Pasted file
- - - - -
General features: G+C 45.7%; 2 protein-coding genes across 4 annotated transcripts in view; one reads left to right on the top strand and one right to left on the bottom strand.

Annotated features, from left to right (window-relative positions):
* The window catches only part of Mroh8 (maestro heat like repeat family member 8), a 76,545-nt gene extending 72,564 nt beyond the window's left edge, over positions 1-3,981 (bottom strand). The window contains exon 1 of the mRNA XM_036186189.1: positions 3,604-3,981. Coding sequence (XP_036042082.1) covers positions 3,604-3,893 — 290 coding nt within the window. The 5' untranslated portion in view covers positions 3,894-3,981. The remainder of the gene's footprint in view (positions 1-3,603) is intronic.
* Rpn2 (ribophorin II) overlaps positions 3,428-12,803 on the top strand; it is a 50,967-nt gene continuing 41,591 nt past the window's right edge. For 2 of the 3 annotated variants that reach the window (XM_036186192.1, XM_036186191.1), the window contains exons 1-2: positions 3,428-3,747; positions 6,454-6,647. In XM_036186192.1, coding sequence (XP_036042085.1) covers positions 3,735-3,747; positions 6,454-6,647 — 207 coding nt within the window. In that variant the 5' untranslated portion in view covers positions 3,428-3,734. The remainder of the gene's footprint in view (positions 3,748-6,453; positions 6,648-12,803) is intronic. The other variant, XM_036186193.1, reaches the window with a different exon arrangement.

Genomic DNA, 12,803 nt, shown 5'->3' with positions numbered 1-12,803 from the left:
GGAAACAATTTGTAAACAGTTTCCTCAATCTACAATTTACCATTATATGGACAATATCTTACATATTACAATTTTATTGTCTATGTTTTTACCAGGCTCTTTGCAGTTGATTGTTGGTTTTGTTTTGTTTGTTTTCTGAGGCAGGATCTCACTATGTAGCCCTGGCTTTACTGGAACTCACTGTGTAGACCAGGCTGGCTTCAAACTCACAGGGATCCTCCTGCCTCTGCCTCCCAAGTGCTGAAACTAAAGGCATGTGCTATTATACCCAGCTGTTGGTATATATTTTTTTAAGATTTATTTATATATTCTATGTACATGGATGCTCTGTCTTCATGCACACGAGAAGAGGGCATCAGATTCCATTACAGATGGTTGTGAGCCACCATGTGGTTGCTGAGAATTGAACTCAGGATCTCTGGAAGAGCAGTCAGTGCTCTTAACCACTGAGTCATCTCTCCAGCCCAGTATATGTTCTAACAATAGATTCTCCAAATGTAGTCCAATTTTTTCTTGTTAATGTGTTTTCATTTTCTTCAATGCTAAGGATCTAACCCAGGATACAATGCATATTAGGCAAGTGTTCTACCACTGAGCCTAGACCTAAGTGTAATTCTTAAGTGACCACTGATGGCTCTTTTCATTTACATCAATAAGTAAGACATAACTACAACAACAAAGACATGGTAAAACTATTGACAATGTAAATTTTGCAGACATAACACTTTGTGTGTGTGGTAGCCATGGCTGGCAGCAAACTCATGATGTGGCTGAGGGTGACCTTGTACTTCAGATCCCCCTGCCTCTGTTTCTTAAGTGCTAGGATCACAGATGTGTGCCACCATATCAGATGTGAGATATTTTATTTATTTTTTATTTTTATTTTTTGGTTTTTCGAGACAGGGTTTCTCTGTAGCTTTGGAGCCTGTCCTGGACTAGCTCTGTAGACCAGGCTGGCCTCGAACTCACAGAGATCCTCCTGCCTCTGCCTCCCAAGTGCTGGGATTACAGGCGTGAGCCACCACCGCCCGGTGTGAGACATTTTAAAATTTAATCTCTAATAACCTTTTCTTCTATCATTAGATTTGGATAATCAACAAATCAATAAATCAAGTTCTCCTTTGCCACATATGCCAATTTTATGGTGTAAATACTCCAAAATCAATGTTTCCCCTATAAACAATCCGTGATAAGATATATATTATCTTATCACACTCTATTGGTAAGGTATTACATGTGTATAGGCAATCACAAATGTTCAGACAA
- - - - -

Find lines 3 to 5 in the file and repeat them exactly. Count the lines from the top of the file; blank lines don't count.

* The window catches only part of Mroh8 (maestro heat like repeat family member 8), a 76,545-nt gene extending 72,564 nt beyond the window's left edge, over positions 1-3,981 (bottom strand). The window contains exon 1 of the mRNA XM_036186189.1: positions 3,604-3,981. Coding sequence (XP_036042082.1) covers positions 3,604-3,893 — 290 coding nt within the window. The 5' untranslated portion in view covers positions 3,894-3,981. The remainder of the gene's footprint in view (positions 1-3,603) is intronic.
* Rpn2 (ribophorin II) overlaps positions 3,428-12,803 on the top strand; it is a 50,967-nt gene continuing 41,591 nt past the window's right edge. For 2 of the 3 annotated variants that reach the window (XM_036186192.1, XM_036186191.1), the window contains exons 1-2: positions 3,428-3,747; positions 6,454-6,647. In XM_036186192.1, coding sequence (XP_036042085.1) covers positions 3,735-3,747; positions 6,454-6,647 — 207 coding nt within the window. In that variant the 5' untranslated portion in view covers positions 3,428-3,734. The remainder of the gene's footprint in view (positions 3,748-6,453; positions 6,648-12,803) is intronic. The other variant, XM_036186193.1, reaches the window with a different exon arrangement.

Genomic DNA, 12,803 nt, shown 5'->3' with positions numbered 1-12,803 from the left: